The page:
This week I started reading Fenton Johnson's “At the Center of All Beauty: Solitude and the Creative Life.” I picked it up because it looked interesting, and because it seemed like it might be kindred to Anneli Rufus's “Party of One," which I loved.
Chapter by chapter, Johnson's book profiles artists and thinkers who were famously solitary. Thoreau, Cezanne, Whitman, and Dickinson all get their turn as Johnson looks to glean insights about the connection between solitude and making art. What I didn't realize was that the first couple chapters would focus on Johnson's own life, particularly his childhood growing up around rural Kentucky in the company of Trappist monks from the Abbey of Gethsemani.
I've spent time at Gethsemani, and reading Johnson's description of the abbey, the monks, and their land brought back the memory of my own trip there in 2013. At the time, I was in pretty bad shape. Drinking had become central to everything I did, and I knew both that I wanted to stop and that I didn't know how.
But that wasn't why I went to the abbey. My stated reason was to go and create for myself a kind of DIY writer's retreat. I'd looked into official programs, ones that would include other writers and teachers, but they all cost too much. I discovered that writing retreats were an industry unto themselves, and each one seemed more expensive than the last. Even my alma mater had got in the game, unveiling a retreat to Chamonix, France, where students would study with celebrity writers for thousands of dollars a piece.
I didn't have that kind of cash. I couldn't even conceive how to get it. The abbey, however, cost nothing.
Once I got there, though, I didn't actually do much writing. I was too busy not being drunk. How had this not crossed my mind? My weekend retreat at the abbey meant spending three full days dry. How in the fuck did I forget about that?
Well, maybe some part of me hadn't. These kind of games seemed to happen a lot—part of me, the Sober Me, was always trying desperately to outfox the Alcoholic. Unfortunately the deck was stacked pretty badly against him; Sober Me almost never managed to chalk up a win.
Yet now, somehow, he had. I arrived at Gethsemani without any plan for how I would drink. No bottle stashed in my suitcase, no address for the nearest bar in my phone. I hadn't even remembered my cigarettes. I'd delivered myself to the abbey completely cold turkey, condemned to spend the next three days sober, alone, and in silence.
Oh that devious, devious Sober Me. What a bastard.
I got a late start on the day I arrived. I didn't show up to the abbey until evening, well after dinner was served. The monk at the front desk gave me a key and directions to my room, then asked if I'd already eaten.
“Yes,” I lied. Drinking had taught me to be as unobtrusive as possible, to avoid inconveniencing anyone whenever I could. People tend to leave you alone that way.
But the monk wasn't having it. “What? What did you eat?”
I froze. I wasn't expecting that kind of skepticism, but his tone was unmistakable. He might as well have just shouted, “Bullshit!”
“I ate on the road,” I lied again.
“Stop it,” the monk said. “Go get a sandwich.” Then he was done with me.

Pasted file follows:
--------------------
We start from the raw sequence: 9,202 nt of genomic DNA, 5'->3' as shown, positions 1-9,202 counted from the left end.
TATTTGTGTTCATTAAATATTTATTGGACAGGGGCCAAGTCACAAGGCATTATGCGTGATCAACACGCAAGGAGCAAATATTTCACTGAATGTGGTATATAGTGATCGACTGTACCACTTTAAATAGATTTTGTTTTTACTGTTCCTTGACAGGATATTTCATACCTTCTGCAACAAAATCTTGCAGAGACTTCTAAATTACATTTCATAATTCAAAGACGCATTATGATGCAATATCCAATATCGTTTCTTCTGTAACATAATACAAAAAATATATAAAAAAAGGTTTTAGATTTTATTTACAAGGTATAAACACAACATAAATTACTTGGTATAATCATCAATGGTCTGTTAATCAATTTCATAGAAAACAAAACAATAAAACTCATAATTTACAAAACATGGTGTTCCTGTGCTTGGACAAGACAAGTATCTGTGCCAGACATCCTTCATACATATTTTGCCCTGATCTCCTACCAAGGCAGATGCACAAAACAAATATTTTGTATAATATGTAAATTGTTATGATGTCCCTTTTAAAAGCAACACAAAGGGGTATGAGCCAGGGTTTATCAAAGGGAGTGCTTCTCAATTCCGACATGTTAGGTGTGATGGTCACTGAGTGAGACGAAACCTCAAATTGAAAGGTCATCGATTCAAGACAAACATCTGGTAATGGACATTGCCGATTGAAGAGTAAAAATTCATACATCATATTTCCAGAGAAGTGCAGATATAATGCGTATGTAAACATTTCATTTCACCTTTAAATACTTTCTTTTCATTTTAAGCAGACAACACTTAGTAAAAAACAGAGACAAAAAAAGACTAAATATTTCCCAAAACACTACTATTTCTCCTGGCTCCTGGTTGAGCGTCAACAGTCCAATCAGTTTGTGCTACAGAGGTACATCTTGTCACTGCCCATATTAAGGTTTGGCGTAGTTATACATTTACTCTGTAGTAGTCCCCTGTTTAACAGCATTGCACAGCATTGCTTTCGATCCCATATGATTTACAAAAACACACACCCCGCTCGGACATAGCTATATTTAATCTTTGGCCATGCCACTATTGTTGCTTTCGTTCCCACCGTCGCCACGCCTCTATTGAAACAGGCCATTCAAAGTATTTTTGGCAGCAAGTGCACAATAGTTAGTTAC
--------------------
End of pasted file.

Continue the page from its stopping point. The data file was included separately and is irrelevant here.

I went to the cafeteria to find a stack of cold grilled cheese sandwiches, waiting, I guessed, for late arrivals like myself. I put two sandwiches on a plate and took them along with my suitcase to sit down at the nearest table. There was a placard to remind visitors this was not a social space: SILENCE IS SPOKEN HERE. I ate my sandwiches and I thought about the monk at the front desk. All of a sudden I started to cry.
What the fuck is wrong with you, I thought, trying to force down my dinner. I didn't feel upset. I felt relieved to be contradicted, even if only to be ordered to eat. But I wondered what I'd got myself into.
It was, in fact, the start of three very long days alone. I did not do very much writing. But I also did not run into town to pick up a bottle. I spent most of the three days hiking through the woods that belonged to the monks. Some of the paths were well-marked and worn. Others were overgrown to the point of being impassable. Sometimes I wasn't even sure I was actually on a path, and then suddenly there'd be a cross or a bench or a little stone shelter and I'd realize that yes, okay, I was still going somewhere. Eventually all roads led back to the abbey.
Crying into my grilled cheese sandwich sounds pretty pathetic, and no, it wasn't rock bottom. Yet it was still somehow a moment of clarity. My path to alcoholism was littered with an archipelago of nights I can now see as red flags. All those parties and dinners and celebrations where I thought the point was to get as drunk as humanly possible—I didn't connect at the time that these individual events were not isolated, or what they might combine to foreshadow. Maybe I didn't want to.
But my path to sobriety was made of those same kind of moments, disconnected until they were not. It would be years after Gethsemani before I finally quit drinking for good. It would take years of trying to stop, failing, and trying again before I'd finally succeed. Yet Gethsemani was still part of the path. That dry, silent weekend became something to which I would return again and again. I know you can stop drinking. I know you can stand your own solitude. I know because you've done it before.